Saccone explained his motives for writing the book:

“While all this discussion was going on back home about coercive interrogation versus torture and so forth I found that the media’s coverage of that was poor. And they were presenting an image that just was false, for whatever motive.

“And so I wanted to correct the record and I wanted to talk about – I wanted to tell America how we gather intelligence, why it’s important we use coercive means – not torture – coercive interrogation is different from torture, and what the difference was and correct the definitional problems we were having and how it was portrayed in America…

“I wanted to stick up for the side wasn’t getting much media attention and that was the coercive interrogation side.”

Saccone then goes on to describe hypothetical situations where information is needed from a prisoner to save lives, presenting the classic justification for coercive interrogation (and torture) that has been used throughout history:

“Just imagine you’re trying to prevent your comrades from being killed and innocent civilians from being killed and the person sitting across from you has the information that could help you do that. To what length would you go to get that information? …Should I not make him uncomfortable and allow some innocent people to be killed because he had information that could save them.”

A twenty-year military veteran himself, Bill Merrell replied: “And of course, like you said, my experience in the military, having been in situations where you needed that information, I didn’t care what you did, as long as we got the information.”

Merrell’s remark was met with only silence.

Did Saccone take part in waterboarding?

It is not clear from either the 2009 Baltimore Sun piece or the 2014 television interview if Saccone himself took part in any waterboarding sessions. But in the interview he does make it clear he took an active part in interrogations in Iraq.

To support his qualifications as an expert on the Iraqi insurgency he says:

“I was at the prison and up in Mosul, in the hot spot in northern Iraq interrogating insurgents that we picked up on the battlefield, trying to gather as much information as we could, and trying to protect our bases.”

It is possible that Saccone used “coercive interrogation” in Iraq but stopped short of waterboarding. But the reverse is possible as well, as he clearly thought waterboarding was justified in some interrogations.

If Saccone, as a Senior Counterintelligence Agent, oversaw the use of waterboarding, and if we accept waterboarding as a form of torture, then in a few months time the US Congress could soon be admitting its first member who is an experienced torturer.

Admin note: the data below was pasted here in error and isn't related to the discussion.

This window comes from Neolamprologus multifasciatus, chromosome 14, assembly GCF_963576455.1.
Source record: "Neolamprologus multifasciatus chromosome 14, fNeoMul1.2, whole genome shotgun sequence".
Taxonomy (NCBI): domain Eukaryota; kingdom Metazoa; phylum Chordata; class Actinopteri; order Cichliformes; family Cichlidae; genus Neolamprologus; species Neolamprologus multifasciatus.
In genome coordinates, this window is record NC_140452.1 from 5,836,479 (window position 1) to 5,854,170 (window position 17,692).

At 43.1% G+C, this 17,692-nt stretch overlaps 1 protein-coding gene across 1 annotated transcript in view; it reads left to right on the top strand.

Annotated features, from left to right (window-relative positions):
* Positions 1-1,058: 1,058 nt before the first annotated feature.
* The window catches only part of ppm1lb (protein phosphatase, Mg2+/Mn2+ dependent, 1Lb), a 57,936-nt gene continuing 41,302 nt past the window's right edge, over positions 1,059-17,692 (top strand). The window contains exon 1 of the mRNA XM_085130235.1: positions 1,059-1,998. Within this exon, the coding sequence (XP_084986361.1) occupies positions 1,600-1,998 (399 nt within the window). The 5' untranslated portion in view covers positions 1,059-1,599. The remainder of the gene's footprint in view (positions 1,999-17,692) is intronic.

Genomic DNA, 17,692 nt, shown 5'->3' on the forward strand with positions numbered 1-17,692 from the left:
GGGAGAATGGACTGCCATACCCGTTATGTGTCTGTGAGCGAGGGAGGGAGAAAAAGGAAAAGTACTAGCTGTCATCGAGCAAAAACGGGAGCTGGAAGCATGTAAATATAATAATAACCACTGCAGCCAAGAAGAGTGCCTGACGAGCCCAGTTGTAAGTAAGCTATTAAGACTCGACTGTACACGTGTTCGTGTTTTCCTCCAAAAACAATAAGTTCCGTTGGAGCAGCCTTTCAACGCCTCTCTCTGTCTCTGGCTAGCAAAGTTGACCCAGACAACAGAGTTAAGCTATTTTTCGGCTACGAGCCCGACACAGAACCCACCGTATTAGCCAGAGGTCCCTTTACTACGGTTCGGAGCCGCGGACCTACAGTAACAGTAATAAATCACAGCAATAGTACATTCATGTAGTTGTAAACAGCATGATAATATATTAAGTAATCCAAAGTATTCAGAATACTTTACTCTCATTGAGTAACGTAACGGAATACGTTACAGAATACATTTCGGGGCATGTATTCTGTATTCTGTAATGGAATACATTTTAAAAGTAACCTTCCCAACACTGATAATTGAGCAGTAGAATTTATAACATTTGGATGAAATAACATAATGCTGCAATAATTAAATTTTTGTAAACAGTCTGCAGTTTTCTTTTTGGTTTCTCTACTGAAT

But is waterboarding really torture?

Waterboarding was listed as a form of torture in a 2006 United Nations report. It was used as an interrogation technique by the Spanish Inquisition. And by the Nazis. In 1968 the US Army court-marshalled an interrogator for waterboarding a North Vietnamese POW.  And in April 2009 President Obama said, “I believe waterboarding was torture, and it was a mistake.”

But there are two other witnesses who have potentially the most compelling testimony on the subject. One is Senator John McCain, who underwent torture himself as a POW, and wrote in the Washington Post in 2011, “waterboarding, …is a mock execution and thus an exquisite form of torture. As such, they are prohibited by American laws and values, and I oppose them.”

The second witness is former Minnesota governor Jess Ventura, who before he was a governor (and before he was a professional wrestler) served as a Navy Seal and was put thorugh waterboarding as part of his training. In a 2009 interview with Larry King, Ventura said:

“[Waterboarding is] drowning. It gives you the complete sensation that you are drowning. It is no good, because you—I’ll put it to you this way, you give me a water board, Dick Cheney and one hour, and I’ll have him confess to the Sharon Tate murders. … If it’s done wrong, you certainly could drown. You could swallow your tongue. [It] could do a whole bunch of stuff to you. If it’s done wrong or—it’s torture, Larry. It’s torture.”